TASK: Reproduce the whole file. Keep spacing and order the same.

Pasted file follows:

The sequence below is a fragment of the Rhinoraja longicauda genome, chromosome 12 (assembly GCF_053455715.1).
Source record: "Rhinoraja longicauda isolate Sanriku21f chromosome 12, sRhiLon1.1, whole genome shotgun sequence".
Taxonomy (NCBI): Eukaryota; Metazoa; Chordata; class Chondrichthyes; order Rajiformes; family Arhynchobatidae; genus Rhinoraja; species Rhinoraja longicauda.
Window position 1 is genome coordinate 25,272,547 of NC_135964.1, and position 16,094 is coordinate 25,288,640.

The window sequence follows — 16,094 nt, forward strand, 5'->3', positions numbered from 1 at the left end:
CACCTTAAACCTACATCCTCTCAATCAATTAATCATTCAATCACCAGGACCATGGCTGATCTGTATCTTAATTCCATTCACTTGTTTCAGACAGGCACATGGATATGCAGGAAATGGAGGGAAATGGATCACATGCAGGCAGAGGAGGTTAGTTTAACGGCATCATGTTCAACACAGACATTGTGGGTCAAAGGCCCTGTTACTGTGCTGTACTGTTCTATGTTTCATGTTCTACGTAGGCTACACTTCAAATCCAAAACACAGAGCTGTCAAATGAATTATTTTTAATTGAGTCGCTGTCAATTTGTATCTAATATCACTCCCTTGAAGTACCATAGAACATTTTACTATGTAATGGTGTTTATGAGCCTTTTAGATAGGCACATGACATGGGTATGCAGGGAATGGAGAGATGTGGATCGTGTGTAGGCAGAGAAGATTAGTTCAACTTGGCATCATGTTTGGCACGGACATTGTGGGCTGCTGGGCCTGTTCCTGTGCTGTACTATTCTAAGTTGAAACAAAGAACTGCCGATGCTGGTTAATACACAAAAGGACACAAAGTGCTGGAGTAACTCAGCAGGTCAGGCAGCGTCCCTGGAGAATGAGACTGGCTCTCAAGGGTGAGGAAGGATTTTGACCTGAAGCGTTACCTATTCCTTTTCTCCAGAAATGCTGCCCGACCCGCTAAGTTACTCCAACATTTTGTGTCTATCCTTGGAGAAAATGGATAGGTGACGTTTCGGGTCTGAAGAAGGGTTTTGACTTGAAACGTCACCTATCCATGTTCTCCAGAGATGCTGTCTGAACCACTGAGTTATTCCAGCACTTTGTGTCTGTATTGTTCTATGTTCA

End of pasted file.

The sequence below is a fragment of the Rhinoraja longicauda genome, chromosome 12 (assembly GCF_053455715.1).
Source record: "Rhinoraja longicauda isolate Sanriku21f chromosome 12, sRhiLon1.1, whole genome shotgun sequence".
Taxonomy (NCBI): Eukaryota; Metazoa; Chordata; class Chondrichthyes; order Rajiformes; family Arhynchobatidae; genus Rhinoraja; species Rhinoraja longicauda.
Window position 1 is genome coordinate 25,272,547 of NC_135964.1, and position 16,094 is coordinate 25,288,640.

The window sequence follows — 16,094 nt, forward strand, 5'->3', positions numbered from 1 at the left end:
CACCTTAAACCTACATCCTCTCAATCAATTAATCATTCAATCACCAGGACCATGGCTGATCTGTATCTTAATTCCATTCACTTGTTTCAGACAGGCACATGGATATGCAGGAAATGGAGGGAAATGGATCACATGCAGGCAGAGGAGGTTAGTTTAACGGCATCATGTTCAACACAGACATTGTGGGTCAAAGGCCCTGTTACTGTGCTGTACTGTTCTATGTTTCATGTTCTACGTAGGCTACACTTCAAATCCAAAACACAGAGCTGTCAAATGAATTATTTTTAATTGAGTCGCTGTCAATTTGTATCTAATATCACTCCCTTGAAGTACCATAGAACATTTTACTATGTAATGGTGTTTATGAGCCTTTTAGATAGGCACATGACATGGGTATGCAGGGAATGGAGAGATGTGGATCGTGTGTAGGCAGAGAAGATTAGTTCAACTTGGCATCATGTTTGGCACGGACATTGTGGGCTGCTGGGCCTGTTCCTGTGCTGTACTATTCTAAGTTGAAACAAAGAACTGCCGATGCTGGTTAATACACAAAAGGACACAAAGTGCTGGAGTAACTCAGCAGGTCAGGCAGCGTCCCTGGAGAATGAGACTGGCTCTCAAGGGTGAGGAAGGATTTTGACCTGAAGCGTTACCTATTCCTTTTCTCCAGAAATGCTGCCCGACCCGCTAAGTTACTCCAACATTTTGTGTCTATCCTTGGAGAAAATGGATAGGTGACGTTTCGGGTCTGAAGAAGGGTTTTGACTTGAAACGTCACCTATCCATGTTCTCCAGAGATGCTGTCTGAACCACTGAGTTATTCCAGCACTTTGTGTCTGTATTGTTCTATGTTCA